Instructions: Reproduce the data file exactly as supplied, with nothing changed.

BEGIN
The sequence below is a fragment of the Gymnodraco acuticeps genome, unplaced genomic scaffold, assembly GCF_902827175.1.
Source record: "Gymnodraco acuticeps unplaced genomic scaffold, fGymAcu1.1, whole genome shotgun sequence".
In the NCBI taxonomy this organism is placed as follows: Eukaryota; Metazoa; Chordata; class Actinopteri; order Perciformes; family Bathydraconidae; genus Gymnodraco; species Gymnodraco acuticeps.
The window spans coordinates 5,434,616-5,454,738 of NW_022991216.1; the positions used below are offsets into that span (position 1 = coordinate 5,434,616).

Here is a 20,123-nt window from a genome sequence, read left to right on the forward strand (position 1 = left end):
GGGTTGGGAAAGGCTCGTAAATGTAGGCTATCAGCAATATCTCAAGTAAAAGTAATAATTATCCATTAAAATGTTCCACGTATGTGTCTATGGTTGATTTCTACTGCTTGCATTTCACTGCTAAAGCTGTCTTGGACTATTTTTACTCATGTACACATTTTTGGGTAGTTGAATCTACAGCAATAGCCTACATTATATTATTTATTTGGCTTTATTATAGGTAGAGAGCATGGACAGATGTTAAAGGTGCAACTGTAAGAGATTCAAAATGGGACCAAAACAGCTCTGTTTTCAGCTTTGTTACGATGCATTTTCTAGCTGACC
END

The sequence below is a fragment of the Gymnodraco acuticeps genome, unplaced genomic scaffold, assembly GCF_902827175.1.
Source record: "Gymnodraco acuticeps unplaced genomic scaffold, fGymAcu1.1, whole genome shotgun sequence".
In the NCBI taxonomy this organism is placed as follows: Eukaryota; Metazoa; Chordata; class Actinopteri; order Perciformes; family Bathydraconidae; genus Gymnodraco; species Gymnodraco acuticeps.
The window spans coordinates 5,434,616-5,454,738 of NW_022991216.1; the positions used below are offsets into that span (position 1 = coordinate 5,434,616).

Here is a 20,123-nt window from a genome sequence, read left to right on the forward strand (position 1 = left end):
GGGTTGGGAAAGGCTCGTAAATGTAGGCTATCAGCAATATCTCAAGTAAAAGTAATAATTATCCATTAAAATGTTCCACGTATGTGTCTATGGTTGATTTCTACTGCTTGCATTTCACTGCTAAAGCTGTCTTGGACTATTTTTACTCATGTACACATTTTTGGGTAGTTGAATCTACAGCAATAGCCTACATTATATTATTTATTTGGCTTTATTATAGGTAGAGAGCATGGACAGATGTTAAAGGTGCAACTGTAAGAGATTCAAAATGGGACCAAAACAGCTCTGTTTTCAGCTTTGTTACGATGCATTTTCTAGCTGACC